We were on Madison's far east side Wednesday night when the rain storm that's passed us by for the last 6 weeks finally stopped in. We were touring the gardens of members of the Wisconsin Hardy Plant Society when a darkening sky (below) signaled that we should head for home — on the opposite side of town. We spent the ride buffeted by high winds and blinding rain. No limbs came down at our house, just some water in the basement from clogged gutters. It's been so long since it rained that we've gotten out of the habit of checking the gutters; something that's a must when you are surrounded by big honey locust trees as we are.
Mark went out the morning after the storm to check for damage and to see how the garden was faring. The truth is that some things have flourished in this hot, relentlessly sunny summer. The water lilies are the prime example. The leaves have never spread out so well or been so lush and we have a dozen big blossoms almost every day. The leaf coverage is keeping the pond cooler and keeping algae away.
Grasses have stood up well to the weather as have drought tolerant perennials like Epimedium (behind the Hakone chloa grass below). But only the ones that have had time to develop good root systems. The Epimediums that are only a couple of years old are all stressed and have lots of brown leaves.
We've been watering the garden a lot — especially trees and shrubs and the newest plantings. We don't have an irrigation system because usually we don't need to water much in Wisconsin. Luckily we do have three locations where we can hook up hoses and sprinklers so we can hit every section of the garden. Like everyone in this part of the country, we've let the grass go brown and dormant.
When you look at the garden from a distance, everything looks good.
It's only when you step into the garden and walk around that you begin to see the damage. These ostrich ferns are in our neighbor's garden but are visible from our garden so we get to enjoy them as well. They typically put on a show until they get hit by the first frost in the fall. But they gave up the ghost early this year.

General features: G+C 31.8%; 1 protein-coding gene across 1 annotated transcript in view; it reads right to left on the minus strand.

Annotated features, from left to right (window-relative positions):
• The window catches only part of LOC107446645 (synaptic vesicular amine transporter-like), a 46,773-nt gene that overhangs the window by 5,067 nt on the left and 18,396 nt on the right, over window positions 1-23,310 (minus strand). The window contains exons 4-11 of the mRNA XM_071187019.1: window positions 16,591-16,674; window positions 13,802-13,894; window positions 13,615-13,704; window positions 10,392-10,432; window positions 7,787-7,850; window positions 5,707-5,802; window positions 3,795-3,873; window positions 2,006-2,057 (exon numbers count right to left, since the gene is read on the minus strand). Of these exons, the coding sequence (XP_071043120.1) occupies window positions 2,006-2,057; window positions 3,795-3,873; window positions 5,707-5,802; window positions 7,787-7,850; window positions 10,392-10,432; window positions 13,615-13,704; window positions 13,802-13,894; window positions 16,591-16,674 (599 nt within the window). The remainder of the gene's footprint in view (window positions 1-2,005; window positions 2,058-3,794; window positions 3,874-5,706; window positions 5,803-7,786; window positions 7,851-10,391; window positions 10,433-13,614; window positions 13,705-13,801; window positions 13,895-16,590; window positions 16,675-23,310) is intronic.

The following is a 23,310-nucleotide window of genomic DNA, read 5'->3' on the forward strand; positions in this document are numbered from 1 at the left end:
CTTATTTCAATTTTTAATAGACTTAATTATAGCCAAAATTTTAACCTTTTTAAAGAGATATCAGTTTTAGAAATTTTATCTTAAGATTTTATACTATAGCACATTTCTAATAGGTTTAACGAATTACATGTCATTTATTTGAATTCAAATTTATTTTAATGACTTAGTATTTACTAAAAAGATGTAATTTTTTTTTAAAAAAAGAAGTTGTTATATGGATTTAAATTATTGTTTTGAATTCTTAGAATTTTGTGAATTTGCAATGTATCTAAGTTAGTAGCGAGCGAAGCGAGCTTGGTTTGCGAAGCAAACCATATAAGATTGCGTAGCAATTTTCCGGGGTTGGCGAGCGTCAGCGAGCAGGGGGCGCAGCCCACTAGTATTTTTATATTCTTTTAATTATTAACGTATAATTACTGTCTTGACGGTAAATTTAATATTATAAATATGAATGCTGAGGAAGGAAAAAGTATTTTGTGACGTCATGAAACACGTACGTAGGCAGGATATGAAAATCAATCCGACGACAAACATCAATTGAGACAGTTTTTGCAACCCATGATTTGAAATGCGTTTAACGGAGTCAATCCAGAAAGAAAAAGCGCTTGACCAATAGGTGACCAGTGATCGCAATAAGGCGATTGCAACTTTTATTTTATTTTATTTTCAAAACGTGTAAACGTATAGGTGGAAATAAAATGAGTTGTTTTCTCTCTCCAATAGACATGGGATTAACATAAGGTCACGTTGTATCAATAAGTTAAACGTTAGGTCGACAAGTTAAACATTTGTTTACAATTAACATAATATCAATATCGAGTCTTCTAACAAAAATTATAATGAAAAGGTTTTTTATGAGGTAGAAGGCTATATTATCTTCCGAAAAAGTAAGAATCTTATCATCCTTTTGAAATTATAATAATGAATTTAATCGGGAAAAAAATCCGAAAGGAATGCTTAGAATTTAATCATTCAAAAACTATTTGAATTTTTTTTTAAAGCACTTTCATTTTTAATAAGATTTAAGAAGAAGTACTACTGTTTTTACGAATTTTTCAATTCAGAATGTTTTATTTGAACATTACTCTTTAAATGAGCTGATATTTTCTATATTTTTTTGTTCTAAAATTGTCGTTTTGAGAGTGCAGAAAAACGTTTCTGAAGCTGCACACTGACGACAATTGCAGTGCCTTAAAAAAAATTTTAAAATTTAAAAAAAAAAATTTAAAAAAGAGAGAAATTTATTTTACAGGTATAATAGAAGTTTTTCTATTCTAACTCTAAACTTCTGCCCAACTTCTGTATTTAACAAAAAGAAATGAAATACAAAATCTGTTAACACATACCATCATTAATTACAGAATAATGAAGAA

It's not easy to determine why things are drying out when plants next to them are doing fine. Usually these little dwarf Solomon's Seal stay green while their Sweet Woodruff companion plants die back. This year the two plants have reversed roles.
We have three very sculptural stems of Euonymous alata growing in the shade along this fence. The two bigger shrubs are doing fine but this one seems to have died. I've noticed the same behavior on the same plant in a garden down the street. Half their Burning Bush is perfect and the other half is dead. Go figure.
I thought I had been keeping an eye on our Golden Shadows Dogwood until I saw this photo. I've been watering and babying this little tree because it has a lot of root competition. It was doing quite well but I think a lot of things just hit the point earlier this week when they could not take the high temps any more — no matter how much water they are getting. There's only so many days of 100 degrees F. (37.77 C.) that any of us can stand before we curl up.
The rain has had some instant results: mushrooms popping up
WEATHER STATS: We got 2.91 inches (7.39 centimeters) of rain at our house in three separate storms Wednesday and early into Thursday morning. This was the first rain since June 21st when we got less than a quarter of an inch.
To get a sense of how widespread the drought is, take a look at this graphic from The New York Times on 7/20. So much more shocking to see it pictured like this.